Russia GDP Q4 2023

Russia: Economy loses momentum in Q4

Growth lost steam at the tail end of 2023, with GDP increasing 4.9% on an annual basis in the fourth quarter (Q3: +5.7% yoy). Q4’s reading marked the weakest result since Q1 2023. On a seasonally adjusted quarter-on-quarter basis, economic growth waned to 0.8% in Q4, compared to the previous quarter’s 0.9% expansion. Q4’s reading was the softest since Q2 2022. Despite Q4’s annual moderation, the economy rebounded in 2023 as a whole, expanding 3.6% (2022: -1.2%).

The annual moderation was broad-based and chiefly reflected weaker external demand amid lingering international sanctions.

Domestically, private consumption growth waned to a three-quarter low of 7.3% year-on-year in Q4 from a 9.7% expansion in Q3: Purchasing power was likely dampened by higher inflation and a tighter monetary policy backdrop in H2 2023. Similarly, public spending growth was the slowest in a year, expanding 5.9% (Q3: +7.1% yoy). That said, fixed investment growth ticked up to 8.1% in Q4 from a 7.7% increase in the previous quarter.

The release did not provide data on the external sector performance in Q4. However, looking at the available trade date, the annual fall in merchandise exports accelerated to 26.0% from the previous quarter’s 23.0%. Similarly, merchandise imports slid into contraction, suggesting that the external sector took a hit in Q4.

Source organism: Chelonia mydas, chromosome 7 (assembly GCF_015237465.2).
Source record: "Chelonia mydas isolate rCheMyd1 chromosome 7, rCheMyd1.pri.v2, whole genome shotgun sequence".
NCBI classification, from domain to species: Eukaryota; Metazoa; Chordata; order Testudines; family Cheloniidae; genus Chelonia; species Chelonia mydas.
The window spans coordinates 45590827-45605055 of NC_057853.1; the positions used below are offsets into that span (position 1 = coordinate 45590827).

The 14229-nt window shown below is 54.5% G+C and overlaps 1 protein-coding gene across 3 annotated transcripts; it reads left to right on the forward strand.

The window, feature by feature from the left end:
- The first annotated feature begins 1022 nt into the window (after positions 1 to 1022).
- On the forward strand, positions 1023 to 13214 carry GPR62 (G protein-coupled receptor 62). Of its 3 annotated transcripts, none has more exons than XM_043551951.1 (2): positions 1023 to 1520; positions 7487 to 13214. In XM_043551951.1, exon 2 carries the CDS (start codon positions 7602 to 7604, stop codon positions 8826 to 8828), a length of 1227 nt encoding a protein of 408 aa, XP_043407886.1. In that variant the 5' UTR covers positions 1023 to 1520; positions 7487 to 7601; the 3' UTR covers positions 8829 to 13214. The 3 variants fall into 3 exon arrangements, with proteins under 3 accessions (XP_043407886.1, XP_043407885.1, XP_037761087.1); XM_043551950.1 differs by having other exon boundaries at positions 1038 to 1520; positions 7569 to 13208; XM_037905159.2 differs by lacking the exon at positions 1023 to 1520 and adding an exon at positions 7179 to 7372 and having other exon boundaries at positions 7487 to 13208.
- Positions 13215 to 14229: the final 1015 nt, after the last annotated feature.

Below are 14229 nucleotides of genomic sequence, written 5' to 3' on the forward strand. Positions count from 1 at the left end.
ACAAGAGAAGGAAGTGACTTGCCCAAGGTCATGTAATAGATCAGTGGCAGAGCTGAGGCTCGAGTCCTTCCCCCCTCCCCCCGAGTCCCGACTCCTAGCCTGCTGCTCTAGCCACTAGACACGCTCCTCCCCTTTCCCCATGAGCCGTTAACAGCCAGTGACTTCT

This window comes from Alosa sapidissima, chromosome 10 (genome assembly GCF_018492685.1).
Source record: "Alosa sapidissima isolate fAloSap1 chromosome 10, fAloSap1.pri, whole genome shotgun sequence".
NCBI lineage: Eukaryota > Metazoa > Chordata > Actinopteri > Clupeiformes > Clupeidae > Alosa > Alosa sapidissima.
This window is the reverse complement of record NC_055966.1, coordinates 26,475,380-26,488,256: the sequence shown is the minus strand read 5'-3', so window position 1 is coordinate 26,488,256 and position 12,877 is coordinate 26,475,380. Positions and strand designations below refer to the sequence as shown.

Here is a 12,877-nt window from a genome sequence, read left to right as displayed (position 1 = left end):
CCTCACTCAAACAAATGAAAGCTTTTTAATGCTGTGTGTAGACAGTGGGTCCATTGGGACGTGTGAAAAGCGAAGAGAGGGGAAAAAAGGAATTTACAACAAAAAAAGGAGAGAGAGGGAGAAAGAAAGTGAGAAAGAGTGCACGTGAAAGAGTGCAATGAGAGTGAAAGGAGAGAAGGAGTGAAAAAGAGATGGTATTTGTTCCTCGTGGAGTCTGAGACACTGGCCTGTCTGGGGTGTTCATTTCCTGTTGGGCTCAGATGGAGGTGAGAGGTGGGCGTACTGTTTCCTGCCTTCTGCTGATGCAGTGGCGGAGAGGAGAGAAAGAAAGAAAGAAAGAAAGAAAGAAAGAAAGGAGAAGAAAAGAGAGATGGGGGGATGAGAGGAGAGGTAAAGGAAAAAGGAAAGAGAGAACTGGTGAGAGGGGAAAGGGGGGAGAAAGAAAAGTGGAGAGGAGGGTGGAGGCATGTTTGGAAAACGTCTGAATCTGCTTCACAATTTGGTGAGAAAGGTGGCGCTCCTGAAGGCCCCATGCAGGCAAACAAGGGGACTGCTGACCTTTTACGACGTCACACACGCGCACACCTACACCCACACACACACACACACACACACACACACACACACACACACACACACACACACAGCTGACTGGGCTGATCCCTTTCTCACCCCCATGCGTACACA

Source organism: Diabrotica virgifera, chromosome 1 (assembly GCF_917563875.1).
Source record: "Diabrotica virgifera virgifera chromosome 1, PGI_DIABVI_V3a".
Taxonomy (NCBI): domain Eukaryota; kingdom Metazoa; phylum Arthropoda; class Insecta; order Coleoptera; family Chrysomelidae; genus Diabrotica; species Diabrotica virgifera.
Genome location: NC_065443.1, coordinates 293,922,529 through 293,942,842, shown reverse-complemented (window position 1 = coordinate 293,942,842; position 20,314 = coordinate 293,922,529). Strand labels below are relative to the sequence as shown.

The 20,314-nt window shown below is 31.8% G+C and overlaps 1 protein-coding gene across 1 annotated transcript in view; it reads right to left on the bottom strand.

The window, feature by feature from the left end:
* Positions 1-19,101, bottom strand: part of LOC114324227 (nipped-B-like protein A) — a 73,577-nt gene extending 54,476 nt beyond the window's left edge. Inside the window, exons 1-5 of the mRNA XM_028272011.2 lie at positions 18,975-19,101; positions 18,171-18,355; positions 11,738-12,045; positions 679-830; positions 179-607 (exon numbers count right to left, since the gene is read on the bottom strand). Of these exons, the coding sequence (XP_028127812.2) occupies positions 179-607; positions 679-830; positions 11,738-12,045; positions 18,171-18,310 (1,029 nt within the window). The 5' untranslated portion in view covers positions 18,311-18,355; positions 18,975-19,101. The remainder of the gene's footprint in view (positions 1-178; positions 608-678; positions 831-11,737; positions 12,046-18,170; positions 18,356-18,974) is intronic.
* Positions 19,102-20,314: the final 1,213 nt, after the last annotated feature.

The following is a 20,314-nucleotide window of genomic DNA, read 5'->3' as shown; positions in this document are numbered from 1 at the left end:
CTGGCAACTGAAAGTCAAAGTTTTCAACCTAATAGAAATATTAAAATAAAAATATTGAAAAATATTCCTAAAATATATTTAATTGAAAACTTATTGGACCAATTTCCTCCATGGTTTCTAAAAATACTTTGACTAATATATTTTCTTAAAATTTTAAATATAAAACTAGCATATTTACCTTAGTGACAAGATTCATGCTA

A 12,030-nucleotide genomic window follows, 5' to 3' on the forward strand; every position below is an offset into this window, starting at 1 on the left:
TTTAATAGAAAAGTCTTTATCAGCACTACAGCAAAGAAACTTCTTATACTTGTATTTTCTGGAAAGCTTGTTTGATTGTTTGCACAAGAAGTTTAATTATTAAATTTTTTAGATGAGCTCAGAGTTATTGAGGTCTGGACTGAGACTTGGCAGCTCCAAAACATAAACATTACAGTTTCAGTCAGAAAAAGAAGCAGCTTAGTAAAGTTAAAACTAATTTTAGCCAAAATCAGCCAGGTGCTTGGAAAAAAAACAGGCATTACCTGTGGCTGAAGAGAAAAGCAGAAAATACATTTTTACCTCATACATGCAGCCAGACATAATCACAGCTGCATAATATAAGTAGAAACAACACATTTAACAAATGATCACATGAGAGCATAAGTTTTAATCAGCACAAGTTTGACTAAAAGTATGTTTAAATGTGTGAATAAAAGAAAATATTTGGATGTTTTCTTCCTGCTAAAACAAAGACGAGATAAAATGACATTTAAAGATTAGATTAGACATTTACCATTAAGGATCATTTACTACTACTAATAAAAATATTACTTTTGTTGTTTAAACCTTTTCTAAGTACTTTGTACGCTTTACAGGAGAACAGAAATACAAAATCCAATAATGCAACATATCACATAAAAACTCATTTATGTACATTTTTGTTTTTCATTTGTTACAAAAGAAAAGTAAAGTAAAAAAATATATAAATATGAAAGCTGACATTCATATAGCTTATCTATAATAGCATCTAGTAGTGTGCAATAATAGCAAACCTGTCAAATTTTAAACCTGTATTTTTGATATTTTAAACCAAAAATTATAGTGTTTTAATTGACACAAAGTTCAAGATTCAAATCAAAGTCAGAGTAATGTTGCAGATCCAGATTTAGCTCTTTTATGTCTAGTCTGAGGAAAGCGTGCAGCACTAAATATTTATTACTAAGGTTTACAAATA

Our Consensus is for the economy to have lost further steam in the first quarter of 2024 and for growth to nearly halve overall this year compared to 2023. Still-tight monetary policy and higher price pressures will restrain private spending growth. This, paired with weaker external demand amid lingering sanctions and lower oil and gas exports, will weigh on economic growth.

Analysts at the EIU commented on the outlook:

“We maintain our forecast of muted growth throughout the forecast period, driven almost exclusively by war-related government spending and investment […] Low external demand for some Russian goods, as well as component scarcity, will lead to productivity issues in certain industrial sectors. Following the military mobilisation, the exodus of the working-age population—either to fight in Ukraine or as migrants elsewhere—will continue to weigh on productivity.”

Fitch Solutions analysts were more optimistic regarding growth:

“We have raised our 2024 forecast for GDP growth from 1.4% to 2.8% to reflect the stronger footing of the economy. Key to the economy’s performance through the war has been fiscal spending in defence to aid the war efforts which remains closely linked to fixed capital formation growth. In 2024, the government has earmarked 6.0% of GDP worth of military spending, which would be a 30-40% increase in spending from estimated 2023 levels.”

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